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A New “Marion” and a New Clue

“Dream of the Playground Melting into Night” by Lawrence Russ

As the title of this post promises, here is the photograph that just last week joined my ongoing, award-winning “Marion under the Moon” series.  As you may have already seen from its caption, its title is “Dream of the Playground Melting into Night.” https://www.lawrenceruss.com

Several friends of mine, seeing it for the first time, have had wildly differing emotional reactions to it.  One said that he thought that it was extremely scary, another said that it made her laugh.  Both speculated about what is going on with or between Marion and the clown.  One male friend said that the image provides “mysteries upon mysteries.”  I’d be fascinated to hear how any of you respond to it.

But my clue doesn’t have to do with those questions.  Here’s what I want you to consider:  This image didn’t come to me in sleep; it wasn’t a dream in the literal sense, and wherever it came from, it continued to change as I tried to plan it and as I worked to execute it.  It didn’t come from the kind of game of “chance” that the self-styled Surrealists played.  And if I say to you that it isn’t a “surrealist” work — and I’ll ask you either to trust me on that or just go along with me for our purpose here – then what is it?  Does the word “surrealism,” as most people use it, imply that there are things that don’t come out of mystery?  Many of my photographs, although often they’re plainly not what critics might call “naturalistic,” are not, in truth, “surrealistic” or “expressionistic” or “impressionistic.”  What are they, then?  And I would say that Edward Weston’s “Pepper No. 30” is not surrealistic or “expressionistic” or “impressionistic,” though it is also not merely what people would call naturalistic.  What is that something else or more that it evokes, that it does?

And what if no one, including its “creator” (meaning me) can say whether or not Marion is casting a spell on the little clown (as one of my friends suggested), or whether Marion and the clown are doing some kind of dance in celebration of what is or in honor of something passing, or whatever else is happening between Marion and the clown, or between any viewer and the image?  Is that “saying” impossible or endless?  How much does it or might it matter?  Does Marion or the clown or the whole scene cast some kind of spell on you?  Do you need to describe or define or name it?  Is there really any end, are there really any banks, to confine the stream that flows from this image of Marion and the clown and the playground and the night — or that flows from any work of art that you love?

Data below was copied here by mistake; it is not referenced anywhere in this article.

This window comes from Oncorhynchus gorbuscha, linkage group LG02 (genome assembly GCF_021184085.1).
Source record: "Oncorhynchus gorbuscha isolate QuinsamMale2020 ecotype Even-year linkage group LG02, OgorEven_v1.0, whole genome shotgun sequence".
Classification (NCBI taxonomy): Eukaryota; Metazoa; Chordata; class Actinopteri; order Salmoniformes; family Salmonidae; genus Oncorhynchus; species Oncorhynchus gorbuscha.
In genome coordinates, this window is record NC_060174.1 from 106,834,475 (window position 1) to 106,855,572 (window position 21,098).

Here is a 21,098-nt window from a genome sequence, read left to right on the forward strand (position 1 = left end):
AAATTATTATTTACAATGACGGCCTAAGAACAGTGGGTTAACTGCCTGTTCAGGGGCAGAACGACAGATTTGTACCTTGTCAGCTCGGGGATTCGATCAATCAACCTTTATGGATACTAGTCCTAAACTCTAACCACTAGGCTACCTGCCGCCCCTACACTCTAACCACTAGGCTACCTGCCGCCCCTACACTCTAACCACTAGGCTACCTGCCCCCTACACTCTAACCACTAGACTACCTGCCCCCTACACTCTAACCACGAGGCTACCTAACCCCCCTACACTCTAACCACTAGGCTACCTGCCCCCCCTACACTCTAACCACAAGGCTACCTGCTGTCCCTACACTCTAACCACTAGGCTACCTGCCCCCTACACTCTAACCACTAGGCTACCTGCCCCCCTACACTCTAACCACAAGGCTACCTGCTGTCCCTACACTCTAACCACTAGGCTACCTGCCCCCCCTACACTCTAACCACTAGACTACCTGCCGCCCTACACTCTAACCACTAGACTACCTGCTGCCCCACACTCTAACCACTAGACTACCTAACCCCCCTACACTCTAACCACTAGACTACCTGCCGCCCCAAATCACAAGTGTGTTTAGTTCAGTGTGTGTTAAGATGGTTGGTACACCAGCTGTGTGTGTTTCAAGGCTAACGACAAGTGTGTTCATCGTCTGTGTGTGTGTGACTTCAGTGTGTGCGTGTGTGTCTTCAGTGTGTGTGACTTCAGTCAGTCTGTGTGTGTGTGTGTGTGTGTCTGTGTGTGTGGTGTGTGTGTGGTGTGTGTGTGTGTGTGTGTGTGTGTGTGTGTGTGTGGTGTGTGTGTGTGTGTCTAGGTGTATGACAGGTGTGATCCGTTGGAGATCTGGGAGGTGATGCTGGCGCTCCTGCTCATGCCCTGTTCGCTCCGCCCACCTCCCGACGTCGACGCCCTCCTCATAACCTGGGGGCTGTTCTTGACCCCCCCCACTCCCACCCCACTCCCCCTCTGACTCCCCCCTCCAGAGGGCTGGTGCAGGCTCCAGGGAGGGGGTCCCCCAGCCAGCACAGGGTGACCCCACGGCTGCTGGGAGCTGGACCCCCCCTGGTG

Lawrence Russ View All

Was the Alfred P. Sloan Scholar for the Humanities at the University of Michigan. Obtained a Master of the Fine Arts degree from the University of Massachusetts at Amherst, where I was selected as a Writing Fellow in Poetry by the Program faculty. Have published poems, essays and reviews in many magazines, anthologies, reference works, and other publications, including The Nation, The Iowa Review, Virginia Quarterly Review, Parabola, OMNI, and the exhibition catalogue for Art at the Edge of the Law at the Aldrich Contemporary Art Museum. Received a law degree from the University of Michigan, and have changed the law and created educational programs in the fields of arts law, historic preservation law, and public construction and contracting law in the State of Connecticut. My photographs have appeared in international, national, regional and state juried exhibitions, and have been selected for awards including Honorable Mentions in the Architecture, Fine Art (series), Nature (series), Open Theme (series), Portrait, and Seascape categories from the international Fine Art Photography Awards, and an Honorable Mention in the Fine Art-Other category from the International Photography Awards. Photographs of mine have been selected for exhibition or publications by or in the 2019 International Juried Exhibition of the Center for Photographic Art (Carmel, CA), 2019 International Competition of The Photo Review, the 2019 Open Exhibition of the Center for Fine Art Photography in Fort Collins CO, F-Stop Magazine, Shadow & Light Magazine, Black Box Gallery in Portland OR, Praxis Gallery in Minneapolis MN, the Darkroom Gallery in VT, PhotoPlace Gallery in VT, A Smith Gallery in TX, the New Britain Museum of American Art, and many other journals and venues. My work has also been selected for inclusion in the Flatfile Program of Artspace New Haven (CT). My photography website is at .

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